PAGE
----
November 14, 2007: The district buys additional space for CAPA for $2.2 million and hires no less than eight architectural firms for work related to High School Reform.

Also approved that evening is the District Improvement Plan which was required to be filed with the Commonwealth of Pennsylvania. Roosevelt and Lane spend significant time at the meeting deflecting the connection Brentley and Taylor draw between the numerous high school reform actions listed in the improvement plan and what Roosevelt refers to as “the Schenley matter.”

Brentley summarized: “it is a little misleading to the public to include that in any document, that we are voting on, that is going to govern this board or to be used to govern this board in its improvement, when a lot of these issues are still unanswered? It clearly gives the indication that there is an attempt to backdoor this whole high school reform.”

The juxtaposition of the “delamination” crisis and the announcement of whole host of 6-12 programs in the district is nothing short of remarkable. Roosevelt explains: “There is a significant body of research we believe supports the creation of 6-12 learning communities.”

The commentary at the table is quite rich. As it relates to Sci Tech going into Frick, Taylor argues: “So I ask the question, why would you spend 15 million dollars to create space, when you can easily accommodate a science and technology at Westinghouse high school?”

Retiring PTF president comments on PPS

On another post Anonymous wrote:

Retiring teachers union chief looks at big picture

“The problems of Pittsburgh Public Schools -- a persistent racial achievement gap, declining enrollment, abysmal graduation rates for certain groups of students and a projected budget deficit of as much as $100 million in 2012 -- are problems for the union and its membership as well, according to Mr. Tarka.”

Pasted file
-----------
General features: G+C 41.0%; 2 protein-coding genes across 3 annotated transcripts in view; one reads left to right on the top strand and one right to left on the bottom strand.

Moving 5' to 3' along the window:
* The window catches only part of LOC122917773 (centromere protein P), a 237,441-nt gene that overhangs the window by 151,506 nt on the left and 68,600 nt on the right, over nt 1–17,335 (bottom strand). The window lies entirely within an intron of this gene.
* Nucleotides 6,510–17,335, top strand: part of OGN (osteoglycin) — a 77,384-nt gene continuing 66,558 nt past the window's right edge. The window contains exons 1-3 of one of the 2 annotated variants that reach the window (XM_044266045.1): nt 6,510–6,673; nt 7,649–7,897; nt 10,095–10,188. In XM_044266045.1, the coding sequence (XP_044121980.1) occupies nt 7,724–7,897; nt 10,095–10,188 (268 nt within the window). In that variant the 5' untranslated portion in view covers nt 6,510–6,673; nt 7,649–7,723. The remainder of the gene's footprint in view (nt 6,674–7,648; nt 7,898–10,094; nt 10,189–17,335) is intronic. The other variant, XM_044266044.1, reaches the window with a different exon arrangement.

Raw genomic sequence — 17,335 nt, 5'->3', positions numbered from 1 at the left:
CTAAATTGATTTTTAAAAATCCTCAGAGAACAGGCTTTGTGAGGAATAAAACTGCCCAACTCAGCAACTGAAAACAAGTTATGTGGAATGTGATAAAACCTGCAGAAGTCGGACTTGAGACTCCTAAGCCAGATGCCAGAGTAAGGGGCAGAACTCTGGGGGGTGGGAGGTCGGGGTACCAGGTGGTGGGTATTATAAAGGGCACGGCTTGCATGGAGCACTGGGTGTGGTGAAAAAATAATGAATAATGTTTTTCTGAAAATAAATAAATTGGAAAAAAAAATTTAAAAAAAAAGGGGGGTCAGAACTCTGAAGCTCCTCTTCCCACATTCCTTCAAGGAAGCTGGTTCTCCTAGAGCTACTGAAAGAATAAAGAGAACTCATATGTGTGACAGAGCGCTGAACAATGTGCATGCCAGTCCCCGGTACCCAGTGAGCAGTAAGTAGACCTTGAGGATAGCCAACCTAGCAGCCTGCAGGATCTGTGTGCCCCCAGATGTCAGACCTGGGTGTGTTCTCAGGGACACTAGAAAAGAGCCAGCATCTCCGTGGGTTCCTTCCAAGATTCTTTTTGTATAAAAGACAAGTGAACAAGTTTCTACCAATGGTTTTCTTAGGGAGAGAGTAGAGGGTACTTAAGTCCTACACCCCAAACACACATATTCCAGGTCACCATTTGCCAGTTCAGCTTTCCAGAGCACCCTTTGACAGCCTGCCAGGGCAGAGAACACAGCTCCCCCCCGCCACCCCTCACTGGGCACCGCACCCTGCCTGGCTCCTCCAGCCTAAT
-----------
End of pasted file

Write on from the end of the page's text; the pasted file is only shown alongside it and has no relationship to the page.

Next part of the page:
The Data on these issues reveals that each year since 2005 the problems have continued and many cases have been exacerbated rather than improved.

Read more:

Read more:

Monday, July 4, 2011

Recent attempts re: vouchers

On another post Anonymous wrote:

Why vouchers failed (this time) even though Students First attempted to financially influence the lawmakers.

These are the lawmakers we need to call because Students First will be back in the Fall with a bigger purse.

Effect of Dreamers Camp on reading scores

On another post Anonymous wrote:

"Interesting Tribune-Review article today on the Summer Dreamers Camp.

If the study showing that the campers picked a full grade of reading in last years' camp is valid, you would expect to see a dramatic spike in this year's 8th grade scores."

Sunday, July 3, 2011

"Save our schools" march

On a "Start a new post" Anonymous wrote:


Should PURE Reform consider being an official endorser for this event?"

Friday, July 1, 2011

Additional terminations

Word is that there are additional terminations today, involving teachers and staff. They are being referred to as "site based" as an explanation for why the Board would not have to vote.